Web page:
The much loved, annual tradition saw hundreds of locals come together to create a joyous, festive atmosphere at the baby hospice in Middlesbrough.


When does Christmas start for you?

Is it the moment the latest John Lewis Christmas ad is released?

Is it the time you open the first door of your advent calendar?

Or is it the point, as it was this weekend, when Zoë’s Place officially switched its Christmas lights on?

“The local community are just incredible”

The weekend’s Christmas light switch on marked the latest edition of what has become a much anticipated annual event from a children’s hospice that has captured the hearts and minds of its local community.

Zoë’s Place General Manager, Mark Guidery,  said: “The Christmas lights have been going on about seven years now, but it’s only in the past four to five years it’s reached the scale it has now.”

“Without the help of all the incredible volunteers that come along and help to put the lights up, we wouldn’t be able to do it, so it’a big, joint community effort.”

Featuring over 30,000 LED’s, the transformation of the Victorian era Crossbeck House into a Christmas wonderland of enchantment, featuring festive stalls and a gingerbread house – home to that afternoon’s special guests from Lapland – was incredible to see, as were the throngs of people who turned out to support the event.

“The local community  is just incredible,”  Mark said.

“It’s raining, it’s cold, and there’s still lots and lots of people out there having a good time.

“We’ve had a wonderful choir singing, Santa and Mrs Santa have been incredibly busy.

“All I want to say is a huge thank you to everyone in this area that continue to support this small hospice.”

A much loved asset of the local community

Described as a “community project since day one”, Zoë’s Place has been a beacon of light for families all across the North-East since 2004.

Mark freely admitted that “the word ‘hospice’ can conjure up all kinds of images to people.

He said: “Children that come here are very young, new born babies and toddlers up to their sixth birthday.”

“It’s a very fun environment, the children that come here do what children do, they want to play and have fun.

“They all have life threatening and life shortening conditions, but that doesn’t stop them from living life to the full.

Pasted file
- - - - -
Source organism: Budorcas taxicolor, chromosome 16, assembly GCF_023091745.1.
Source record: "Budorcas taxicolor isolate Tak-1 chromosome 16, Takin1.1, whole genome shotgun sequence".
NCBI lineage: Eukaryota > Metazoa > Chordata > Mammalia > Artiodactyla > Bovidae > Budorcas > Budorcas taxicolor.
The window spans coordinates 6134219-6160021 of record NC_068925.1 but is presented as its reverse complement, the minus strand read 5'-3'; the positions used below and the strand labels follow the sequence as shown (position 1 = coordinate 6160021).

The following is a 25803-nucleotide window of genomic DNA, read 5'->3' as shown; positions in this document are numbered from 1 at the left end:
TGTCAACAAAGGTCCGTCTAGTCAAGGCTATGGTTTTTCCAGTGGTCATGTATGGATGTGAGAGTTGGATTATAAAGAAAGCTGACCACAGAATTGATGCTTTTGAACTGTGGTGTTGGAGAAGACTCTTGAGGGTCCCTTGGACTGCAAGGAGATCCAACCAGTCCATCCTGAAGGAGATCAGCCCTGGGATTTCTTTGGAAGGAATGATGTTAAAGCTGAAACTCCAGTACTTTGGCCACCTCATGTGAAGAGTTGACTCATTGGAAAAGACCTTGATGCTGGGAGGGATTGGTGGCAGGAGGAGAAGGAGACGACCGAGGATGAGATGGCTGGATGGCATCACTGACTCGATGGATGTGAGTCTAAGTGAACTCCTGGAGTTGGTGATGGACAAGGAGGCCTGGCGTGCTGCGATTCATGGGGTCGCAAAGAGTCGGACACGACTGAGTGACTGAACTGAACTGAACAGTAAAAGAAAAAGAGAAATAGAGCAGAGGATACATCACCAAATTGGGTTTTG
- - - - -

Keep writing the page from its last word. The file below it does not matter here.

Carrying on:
“And that’s the whole purpose of Zoë’s Place.

“Respite care is the key to the work our nurses give here.

“To enable families to stay together, give mum’s and dad’s a bit of space so that can go off to do things that we all take for granted, while their children are being cared for here by our incredible team of nurses.”


“We always need volunteers”

But of course this type of specialist care comes at a significant cost and cannot happen without events like this weekend’s light switch on and the tremendous support of all who contribute to the cause.

And Mark was keen for anyone inspired to help out to “just get in touch” and “find out more about the hospice.”

He said: “Zoë’s place is only here because of people’s generosity.”

“We always need volunteers. We need people to do events for us, people to take part in things like the Great North Run or the Santa Ride* that is coming up, which is incredible.

“I like to think when people make a donation to the hospice, it’s theirs, they have a sense of ownership over it, so come and see us, I’d love that.”

*The Santa Ride in aid of Zoë’s Place takes place tomorrow, starting from Thornaby Town Centre and riding across Stockton and Middlesbrough before completing their journey at Kirkleatham Hall, so make sure you keep an eye out for that. 

Mark and the team at Zoë’s place would like to extend their thanks to “our friends at BT, who have been incredible since day one, all of our volunteers and companies like EE” that have all helped to make this weekend’s event possible.

Links: Zoë’s Place, Middlesbrough; Great North Run 2020; Santa Ride, Stockton;

Skip to content